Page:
Of late, President Robert Mugabe of Zimbabwe seems to have developed a habit of stumbling and falling. In February last year, the nonagenarian stumbled and fell at a Harare airport, to much mirth and pity in equal measure for the nonagenarian.
If that fall was dismissed as a blip, such doubts were cast aside a few months later—in October—when he stumbled again in New Dheli, but he had Indian prime minister Narendra Modi to thank for breaking his fall.
A combination of old age and almost 15 years of incessantly fighting opposition both at home and abroad can wear down any man. He can, you might even say, be forgiven for the occasional fall.
Malawian presidents, on the other hand, seem to have perfected the art of falling in public dating from the latter days of Kamuzu Banda to the present day rule of President Peter Mutharika. In fact, the stumble and fall of sitting Malawian presidents—at least three of them—reads like a poignant metaphor of the state of their nation and, as it has happened in the past two occasions, it has turned to be a harbinger of their own political fall.
For instance, as power was slipping from his grasp in the early 1990s, Kamuzu Banda famously stumbled and fell in Harare where he had gone for the Commonwealth Heads of Government Meeting (CHOGM). Malawi’s economy at the time was a shambles, his political foes were closing on him. It was as if the fall presaged his own political downfall a few years later; first, when the citadel of his power—one party system of government—was demolished during the June 93 referendum and, when he fell at the polls in May 1994, never to rise again.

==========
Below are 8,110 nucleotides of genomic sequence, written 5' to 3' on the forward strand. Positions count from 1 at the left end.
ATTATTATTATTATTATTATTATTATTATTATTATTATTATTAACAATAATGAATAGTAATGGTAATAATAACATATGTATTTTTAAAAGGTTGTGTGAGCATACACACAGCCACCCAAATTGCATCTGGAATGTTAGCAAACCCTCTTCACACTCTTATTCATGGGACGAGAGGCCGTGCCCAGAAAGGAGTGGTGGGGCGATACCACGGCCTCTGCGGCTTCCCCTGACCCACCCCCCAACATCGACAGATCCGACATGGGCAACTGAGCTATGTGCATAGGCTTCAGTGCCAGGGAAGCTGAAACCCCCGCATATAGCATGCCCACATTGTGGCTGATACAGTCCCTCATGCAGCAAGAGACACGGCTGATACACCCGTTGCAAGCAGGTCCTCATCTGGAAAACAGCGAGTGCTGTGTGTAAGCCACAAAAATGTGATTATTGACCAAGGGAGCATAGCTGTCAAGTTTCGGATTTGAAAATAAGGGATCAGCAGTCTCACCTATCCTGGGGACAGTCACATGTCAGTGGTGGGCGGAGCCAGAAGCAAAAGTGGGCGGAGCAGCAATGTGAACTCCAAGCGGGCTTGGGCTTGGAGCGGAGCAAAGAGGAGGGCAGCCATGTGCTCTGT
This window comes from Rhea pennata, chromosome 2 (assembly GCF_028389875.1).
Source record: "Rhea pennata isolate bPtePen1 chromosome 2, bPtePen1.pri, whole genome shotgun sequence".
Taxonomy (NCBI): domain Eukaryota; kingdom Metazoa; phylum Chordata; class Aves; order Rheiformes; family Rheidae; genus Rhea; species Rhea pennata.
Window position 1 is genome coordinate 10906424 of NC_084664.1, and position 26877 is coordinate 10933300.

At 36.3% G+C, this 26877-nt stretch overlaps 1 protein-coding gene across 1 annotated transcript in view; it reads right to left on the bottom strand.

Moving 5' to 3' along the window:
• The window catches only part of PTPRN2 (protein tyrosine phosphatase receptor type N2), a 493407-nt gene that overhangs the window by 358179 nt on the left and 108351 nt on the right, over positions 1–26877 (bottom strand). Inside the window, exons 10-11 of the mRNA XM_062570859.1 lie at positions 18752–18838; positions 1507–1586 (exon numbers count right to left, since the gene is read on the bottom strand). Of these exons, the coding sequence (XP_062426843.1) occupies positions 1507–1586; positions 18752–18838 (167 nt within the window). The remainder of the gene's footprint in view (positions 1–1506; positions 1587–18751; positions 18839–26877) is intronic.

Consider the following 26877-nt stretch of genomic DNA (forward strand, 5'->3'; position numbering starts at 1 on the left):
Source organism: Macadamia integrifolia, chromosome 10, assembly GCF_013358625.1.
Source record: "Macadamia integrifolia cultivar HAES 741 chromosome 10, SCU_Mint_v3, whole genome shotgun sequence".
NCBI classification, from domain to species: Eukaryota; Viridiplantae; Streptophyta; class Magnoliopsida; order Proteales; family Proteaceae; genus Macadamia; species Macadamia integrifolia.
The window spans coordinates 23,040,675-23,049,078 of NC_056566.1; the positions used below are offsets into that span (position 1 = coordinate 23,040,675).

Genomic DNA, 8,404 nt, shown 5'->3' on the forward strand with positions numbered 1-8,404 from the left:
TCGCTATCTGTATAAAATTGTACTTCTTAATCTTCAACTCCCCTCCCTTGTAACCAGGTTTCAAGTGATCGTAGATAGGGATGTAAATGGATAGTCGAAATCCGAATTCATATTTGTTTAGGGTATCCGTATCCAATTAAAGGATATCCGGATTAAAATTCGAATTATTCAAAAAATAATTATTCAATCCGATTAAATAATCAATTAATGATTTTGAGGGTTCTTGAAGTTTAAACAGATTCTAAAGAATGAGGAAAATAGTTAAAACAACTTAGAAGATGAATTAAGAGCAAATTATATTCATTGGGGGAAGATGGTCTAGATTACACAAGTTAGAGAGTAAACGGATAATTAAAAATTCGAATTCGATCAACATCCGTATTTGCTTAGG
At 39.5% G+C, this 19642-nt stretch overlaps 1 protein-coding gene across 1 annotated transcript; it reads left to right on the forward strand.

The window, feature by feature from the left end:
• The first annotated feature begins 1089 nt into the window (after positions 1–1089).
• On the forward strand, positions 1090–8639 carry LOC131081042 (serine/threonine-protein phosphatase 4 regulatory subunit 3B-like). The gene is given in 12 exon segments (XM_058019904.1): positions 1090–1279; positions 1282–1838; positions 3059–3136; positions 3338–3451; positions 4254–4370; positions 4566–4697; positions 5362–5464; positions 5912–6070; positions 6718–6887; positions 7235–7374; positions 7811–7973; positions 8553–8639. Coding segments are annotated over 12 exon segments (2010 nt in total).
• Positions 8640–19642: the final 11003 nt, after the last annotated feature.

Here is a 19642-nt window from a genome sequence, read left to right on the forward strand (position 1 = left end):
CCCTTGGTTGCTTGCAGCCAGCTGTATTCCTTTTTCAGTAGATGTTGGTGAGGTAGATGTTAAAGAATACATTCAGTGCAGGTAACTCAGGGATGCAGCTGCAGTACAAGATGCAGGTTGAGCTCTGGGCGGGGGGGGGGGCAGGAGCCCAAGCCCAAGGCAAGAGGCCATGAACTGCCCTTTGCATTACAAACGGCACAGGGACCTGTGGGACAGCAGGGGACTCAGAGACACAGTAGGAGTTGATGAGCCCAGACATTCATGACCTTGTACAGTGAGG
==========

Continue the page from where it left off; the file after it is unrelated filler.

Bakili Muluzi and Bingu wa Mutharika largely stayed on their feet, but the same cannot be said of the national economies or the political systems they presided over. They stumbled with such regularity they may as well have just stayed on the floor.
Joyce Banda’s obituary as a president was sealed when she had her own kiss with the ground—was it in Mzuzu?—after she also stumbled. It was a cruel metaphor of how she governed the country during two uneventful, but wasted years. She stumbled in her speeches (claiming rather naively, among other gaffes, that she saw nothing wrong with receiving stolen property), messed up the economy, lorded over the looting of public funds, seemed to be unsure of her own position (remember how she used to say donors have told me this and that) and how mightily she fell at the polls. That fall crystalised all her failures.
Now President Peter Mutharika has fallen as well. It is no laughing matter. The economy has fallen, the kwacha has fallen, the real value of the salaries has fallen, our morality has fallen (we are killing or threatening to kill each other for fun). And, oh, the water levels in Lake Malawi have fallen.
Look, anyone can fall, but in Malawi, that relationship with the ground seems to carry a double jeopardy. It is, perhaps, a warning for our leaders to do something about everything that has fallen, but they seldom pay attention to it. To their peril.
Mutharika fell, but he was swiftly helped to his feet by his attentive bodyguard. If only Mutharika’s fall and his being helped to his feet were the metaphor for Malawi’s fortunes, we would be the better for it.